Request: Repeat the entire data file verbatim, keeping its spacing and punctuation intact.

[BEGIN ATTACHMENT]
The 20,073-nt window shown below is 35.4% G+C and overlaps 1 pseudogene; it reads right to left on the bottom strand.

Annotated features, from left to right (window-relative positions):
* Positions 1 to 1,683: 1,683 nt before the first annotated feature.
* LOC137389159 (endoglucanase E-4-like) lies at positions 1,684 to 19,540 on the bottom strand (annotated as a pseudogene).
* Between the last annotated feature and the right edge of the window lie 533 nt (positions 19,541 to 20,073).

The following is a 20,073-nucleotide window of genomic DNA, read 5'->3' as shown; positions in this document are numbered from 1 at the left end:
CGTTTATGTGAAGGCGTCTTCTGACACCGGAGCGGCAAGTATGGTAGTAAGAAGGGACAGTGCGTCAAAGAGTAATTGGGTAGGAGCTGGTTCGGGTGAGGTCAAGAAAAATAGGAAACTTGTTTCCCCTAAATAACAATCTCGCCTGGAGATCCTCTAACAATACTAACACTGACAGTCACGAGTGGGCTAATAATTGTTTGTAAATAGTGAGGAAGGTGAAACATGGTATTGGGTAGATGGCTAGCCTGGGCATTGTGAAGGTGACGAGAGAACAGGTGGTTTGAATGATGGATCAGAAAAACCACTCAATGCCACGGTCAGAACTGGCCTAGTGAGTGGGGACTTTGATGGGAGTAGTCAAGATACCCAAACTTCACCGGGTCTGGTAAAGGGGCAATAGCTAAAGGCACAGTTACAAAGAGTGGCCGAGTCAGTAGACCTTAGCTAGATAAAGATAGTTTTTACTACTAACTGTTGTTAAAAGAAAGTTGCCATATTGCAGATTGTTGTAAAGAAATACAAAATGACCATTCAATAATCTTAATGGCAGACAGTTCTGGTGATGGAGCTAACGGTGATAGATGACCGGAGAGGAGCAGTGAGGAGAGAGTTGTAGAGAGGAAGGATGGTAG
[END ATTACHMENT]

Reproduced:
The 20,073-nt window shown below is 35.4% G+C and overlaps 1 pseudogene; it reads right to left on the bottom strand.

Annotated features, from left to right (window-relative positions):
* Positions 1 to 1,683: 1,683 nt before the first annotated feature.
* LOC137389159 (endoglucanase E-4-like) lies at positions 1,684 to 19,540 on the bottom strand (annotated as a pseudogene).
* Between the last annotated feature and the right edge of the window lie 533 nt (positions 19,541 to 20,073).

The following is a 20,073-nucleotide window of genomic DNA, read 5'->3' as shown; positions in this document are numbered from 1 at the left end:
CGTTTATGTGAAGGCGTCTTCTGACACCGGAGCGGCAAGTATGGTAGTAAGAAGGGACAGTGCGTCAAAGAGTAATTGGGTAGGAGCTGGTTCGGGTGAGGTCAAGAAAAATAGGAAACTTGTTTCCCCTAAATAACAATCTCGCCTGGAGATCCTCTAACAATACTAACACTGACAGTCACGAGTGGGCTAATAATTGTTTGTAAATAGTGAGGAAGGTGAAACATGGTATTGGGTAGATGGCTAGCCTGGGCATTGTGAAGGTGACGAGAGAACAGGTGGTTTGAATGATGGATCAGAAAAACCACTCAATGCCACGGTCAGAACTGGCCTAGTGAGTGGGGACTTTGATGGGAGTAGTCAAGATACCCAAACTTCACCGGGTCTGGTAAAGGGGCAATAGCTAAAGGCACAGTTACAAAGAGTGGCCGAGTCAGTAGACCTTAGCTAGATAAAGATAGTTTTTACTACTAACTGTTGTTAAAAGAAAGTTGCCATATTGCAGATTGTTGTAAAGAAATACAAAATGACCATTCAATAATCTTAATGGCAGACAGTTCTGGTGATGGAGCTAACGGTGATAGATGACCGGAGAGGAGCAGTGAGGAGAGAGTTGTAGAGAGGAAGGATGGTAG